With 44 states, the District of Columbia and numerous districts in other states having closed schools as of Thursday, affecting at least 47.9 million students, according to a tally kept by Education Week, some officials say it is impossible to administer exams anytime soon.
More than half-dozen states — including Florida, Georgia, Colorado, Pennsylvania, and Washington — have canceled or postponed the tests before getting federal approval. And more than twice that number have asked the Education Department for a waiver from federal requirements that students in most grades take annual tests for accountability purposes.
In Pennsylvania, Education Secretary Pedro Rivera said Thursday he was cancelling all standardized tests, saying in a statement, “Assessments should not be the focus of school leaders right now.”
In California, Gov. Gavin Newsom (D) issued an executive order Wednesday saying he was seeking a waiver from the federal government to cancel exams given to more than 6 million students.
Other states didn’t wait for the waiver. In West Virginia, state Superintendent Clayton Burch said he was canceling standardized testing, and in a letter to DeVos, he announced the move and sought a waiver from her, the West Virginia Gazette reported. “I thank you in advance for your approval of our waiver request based on our decision to suspend 2019-2020 testing,” the letter read.
Florida Gov. Ron DeSantis (R) said Tuesday he was scrapping the state’s standardized testing regime — before getting federal permission — and giving parents the option of keeping their children in the same grade next year. For now, Florida schools are closed until April 15, but that could be extended. Kansas has canceled the entire spring semester and other states are expected to do the same.
States give standardized tests for purposes other than to meet federal accountability requirements, including for high school graduation, third-grade retention, teacher evaluation and school voucher eligibility. Most officials haven’t begun to think about how they will make decisions about key issues without the exam results they have come to depend on.
Even college admissions and graduate school exams have been canceled, including the April administration of the LSAT, the entrance exam for law school applicants. The College Board, which owns the SAT, has canceled its May 2 exam, and the ACT test scheduled for April 4 has been rescheduled for June 13. Case Western Reserve University, which normally requires an SAT or ACT score for admission, said it would waive that for the upcoming application season.
The College Board, which owns the Advanced Placement program, said in a statement on its website that it is considering allowing students to take the AP exams this spring at home “depending on the situation in May."
But one superintendent, Michael J. Hynes of the Port Washington Union Free School District on Long Island, N.Y., said the fact that AP exams have not been canceled is “causing anxiety for teachers and kids."
“They will gear their [online] lessons around the exams, making sure they are prepping their kids,” he said. “That’s the last thing we want teachers and students to be worrying about now.”
DeVos may be moving to provide blanket waivers releasing schools from the federal mandates. Several days ago, her department released guidance saying it would consider waivers from states seeking to alter their testing regimes, but a department official who spoke on the condition of anonymity because the official was not authorized to speak publicly, said something broader was being considered. The department did not respond to an inquiry about this, but Angela Morabito, a department spokeswoman, told Education Week that broad waivers may be forthcoming.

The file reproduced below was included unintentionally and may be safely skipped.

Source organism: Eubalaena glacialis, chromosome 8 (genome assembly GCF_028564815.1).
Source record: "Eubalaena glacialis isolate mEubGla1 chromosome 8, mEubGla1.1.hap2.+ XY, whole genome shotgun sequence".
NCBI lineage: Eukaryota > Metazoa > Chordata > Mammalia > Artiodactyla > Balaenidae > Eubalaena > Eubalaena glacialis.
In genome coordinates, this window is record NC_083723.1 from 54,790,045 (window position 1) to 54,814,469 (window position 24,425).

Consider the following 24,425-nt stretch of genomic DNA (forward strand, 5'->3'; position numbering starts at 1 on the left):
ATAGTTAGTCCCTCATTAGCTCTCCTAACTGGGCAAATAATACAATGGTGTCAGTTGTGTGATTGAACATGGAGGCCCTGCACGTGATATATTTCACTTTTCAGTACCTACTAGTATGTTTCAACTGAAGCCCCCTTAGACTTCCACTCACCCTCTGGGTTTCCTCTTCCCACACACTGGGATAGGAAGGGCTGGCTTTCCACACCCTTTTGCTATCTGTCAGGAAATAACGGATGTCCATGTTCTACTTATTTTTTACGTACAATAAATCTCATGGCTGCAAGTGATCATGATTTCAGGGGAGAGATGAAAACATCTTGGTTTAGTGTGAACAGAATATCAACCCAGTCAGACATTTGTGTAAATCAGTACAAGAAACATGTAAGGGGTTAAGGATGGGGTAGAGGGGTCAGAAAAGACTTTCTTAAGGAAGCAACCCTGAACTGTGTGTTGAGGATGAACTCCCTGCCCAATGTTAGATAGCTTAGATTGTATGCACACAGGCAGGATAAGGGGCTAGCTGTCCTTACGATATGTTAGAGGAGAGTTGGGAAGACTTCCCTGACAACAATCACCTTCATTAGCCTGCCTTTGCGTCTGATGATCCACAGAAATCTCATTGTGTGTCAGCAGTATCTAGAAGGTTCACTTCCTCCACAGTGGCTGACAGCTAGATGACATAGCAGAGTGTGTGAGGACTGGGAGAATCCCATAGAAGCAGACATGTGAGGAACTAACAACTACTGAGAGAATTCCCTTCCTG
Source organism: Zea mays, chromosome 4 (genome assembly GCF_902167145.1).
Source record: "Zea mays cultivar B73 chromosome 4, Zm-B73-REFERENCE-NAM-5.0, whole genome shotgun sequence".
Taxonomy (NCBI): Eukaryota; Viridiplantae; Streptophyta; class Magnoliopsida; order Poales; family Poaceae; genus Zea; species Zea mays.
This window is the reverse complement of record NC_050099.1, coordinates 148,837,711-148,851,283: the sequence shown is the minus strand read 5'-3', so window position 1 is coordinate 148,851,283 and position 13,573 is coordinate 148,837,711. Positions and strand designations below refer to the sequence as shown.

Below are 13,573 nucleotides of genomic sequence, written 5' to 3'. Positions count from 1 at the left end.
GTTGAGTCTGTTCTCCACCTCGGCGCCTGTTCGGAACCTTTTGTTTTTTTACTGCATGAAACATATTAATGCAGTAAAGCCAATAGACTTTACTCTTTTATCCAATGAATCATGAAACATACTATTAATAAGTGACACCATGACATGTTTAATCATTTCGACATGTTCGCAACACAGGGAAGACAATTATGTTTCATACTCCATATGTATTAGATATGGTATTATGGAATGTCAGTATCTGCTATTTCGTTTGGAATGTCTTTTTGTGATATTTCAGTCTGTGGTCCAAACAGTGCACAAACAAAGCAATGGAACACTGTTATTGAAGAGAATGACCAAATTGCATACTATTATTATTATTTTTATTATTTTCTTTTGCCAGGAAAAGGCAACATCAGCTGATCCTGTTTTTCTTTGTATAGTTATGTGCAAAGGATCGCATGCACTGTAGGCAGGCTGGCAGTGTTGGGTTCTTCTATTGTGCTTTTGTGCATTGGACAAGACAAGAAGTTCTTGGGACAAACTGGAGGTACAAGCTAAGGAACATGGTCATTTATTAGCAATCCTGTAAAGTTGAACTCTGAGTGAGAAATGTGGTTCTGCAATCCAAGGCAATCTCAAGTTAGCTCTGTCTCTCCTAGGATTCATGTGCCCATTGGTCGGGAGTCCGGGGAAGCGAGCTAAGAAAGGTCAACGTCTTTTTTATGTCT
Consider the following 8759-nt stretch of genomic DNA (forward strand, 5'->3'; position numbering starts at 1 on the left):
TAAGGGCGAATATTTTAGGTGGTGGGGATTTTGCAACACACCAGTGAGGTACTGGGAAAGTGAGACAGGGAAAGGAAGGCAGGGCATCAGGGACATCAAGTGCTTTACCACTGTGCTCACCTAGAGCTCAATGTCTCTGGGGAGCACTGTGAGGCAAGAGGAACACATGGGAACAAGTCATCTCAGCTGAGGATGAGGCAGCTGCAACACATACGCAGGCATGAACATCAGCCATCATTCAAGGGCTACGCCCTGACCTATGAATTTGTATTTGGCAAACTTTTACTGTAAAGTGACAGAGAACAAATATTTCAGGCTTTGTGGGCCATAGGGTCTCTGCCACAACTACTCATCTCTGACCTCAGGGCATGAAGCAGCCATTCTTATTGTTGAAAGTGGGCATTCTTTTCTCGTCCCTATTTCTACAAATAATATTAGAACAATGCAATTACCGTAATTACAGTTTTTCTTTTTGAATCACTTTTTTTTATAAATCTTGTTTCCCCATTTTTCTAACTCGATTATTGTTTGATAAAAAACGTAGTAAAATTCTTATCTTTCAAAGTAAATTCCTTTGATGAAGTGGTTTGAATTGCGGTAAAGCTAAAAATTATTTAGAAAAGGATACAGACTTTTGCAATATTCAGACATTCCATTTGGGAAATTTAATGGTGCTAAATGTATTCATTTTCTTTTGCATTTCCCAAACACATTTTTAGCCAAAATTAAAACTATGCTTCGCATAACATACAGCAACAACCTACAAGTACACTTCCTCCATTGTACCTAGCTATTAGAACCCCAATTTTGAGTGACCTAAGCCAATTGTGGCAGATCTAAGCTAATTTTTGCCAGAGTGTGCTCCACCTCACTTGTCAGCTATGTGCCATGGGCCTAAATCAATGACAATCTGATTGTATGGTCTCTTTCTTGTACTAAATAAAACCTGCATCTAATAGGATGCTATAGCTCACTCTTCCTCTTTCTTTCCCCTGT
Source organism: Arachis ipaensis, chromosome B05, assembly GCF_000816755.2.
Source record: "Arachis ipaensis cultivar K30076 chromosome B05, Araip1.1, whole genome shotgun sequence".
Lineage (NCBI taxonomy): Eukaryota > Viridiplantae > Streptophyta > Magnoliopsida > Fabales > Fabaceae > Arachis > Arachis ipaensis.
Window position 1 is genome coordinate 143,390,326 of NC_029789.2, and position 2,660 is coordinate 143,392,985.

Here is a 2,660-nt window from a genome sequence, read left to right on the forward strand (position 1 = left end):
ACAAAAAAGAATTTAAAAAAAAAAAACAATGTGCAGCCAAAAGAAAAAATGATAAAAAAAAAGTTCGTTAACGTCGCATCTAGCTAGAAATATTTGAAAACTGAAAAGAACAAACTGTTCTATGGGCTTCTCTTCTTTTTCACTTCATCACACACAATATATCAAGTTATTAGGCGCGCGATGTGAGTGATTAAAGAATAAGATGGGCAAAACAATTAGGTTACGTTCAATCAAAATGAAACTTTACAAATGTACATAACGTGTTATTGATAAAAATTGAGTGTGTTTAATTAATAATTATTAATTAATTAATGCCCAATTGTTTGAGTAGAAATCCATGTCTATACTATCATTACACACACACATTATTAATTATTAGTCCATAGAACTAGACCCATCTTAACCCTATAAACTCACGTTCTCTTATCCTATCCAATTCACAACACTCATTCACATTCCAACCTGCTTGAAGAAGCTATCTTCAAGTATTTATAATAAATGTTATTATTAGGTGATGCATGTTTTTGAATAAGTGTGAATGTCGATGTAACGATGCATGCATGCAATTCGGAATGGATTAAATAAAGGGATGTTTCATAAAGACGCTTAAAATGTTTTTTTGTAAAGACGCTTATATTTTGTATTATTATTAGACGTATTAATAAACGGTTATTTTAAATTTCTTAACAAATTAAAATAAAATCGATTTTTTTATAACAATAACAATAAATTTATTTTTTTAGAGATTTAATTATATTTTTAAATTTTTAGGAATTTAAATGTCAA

“Secretary DeVos asked our K-12 team to work on broad waiver authority for the states, and it will be ready to be pushed out to education leaders in the coming days,” she said, but did not explain what that would look like.
Education leaders have been asking the federal government for guidance on this and other issues.
On Thursday, more than 45 executive directors of education organizations sent a letter to Congress asking lawmakers to give DeVos the authority to grant statewide waivers from federally mandated exams. It is not clear if she has to wait for Congress to issue waivers.
Michael Rice, Michigan’s state superintendent of public instruction, urged DeVos to grant nationwide waivers of exams. And Jason Kamras, superintendent of Richmond public schools, tweeted, “Dear Fed Gov, We need: 1. Bailout package for $ being spent on non-reimbursable (but essential) food for kids. 2. Policy package to waive testing & other requirements that are impossible to comply with right now. Hangin’ in there, but need help.”
Here is an updated list of what states are doing regarding tests, most of it coming from Education Week:
California: Seeking waiver to suspend testing
Colorado: Put tests “on pause” for remainder of the school year
Florida: Canceled tests for the remainder of the school year
Georgia: Suspended tests until further notice
Indiana: Seeking approval of delay in testing
Iowa: Seeking waiver to suspend testing
Kansas: Seeking waiver to suspend testing
Louisiana: Shelving tests and seeking waiver of state testing
Maine: Suspended testing; in talks with the College Board to decide whether to administer April 14 school-day SAT
Michigan: Seeking waiver to suspend testing
Mississippi: Seeking waiver to cancel testing
Montana: Seeking waiver to suspend testing
Nebraska: Delayed testing
Pennsylvania: Cancelling tests
New York: Postponed the mailing of exams and seeking waiver to cancel testing
South Carolina: Seeking waiver to suspend testing
Virginia: Seeking waiver to suspend testing
Washington: Canceled tests for the remainder of the school year
West Virginia: Canceled tests and sought a waiver
Wisconsin: Seeking waiver to suspend testing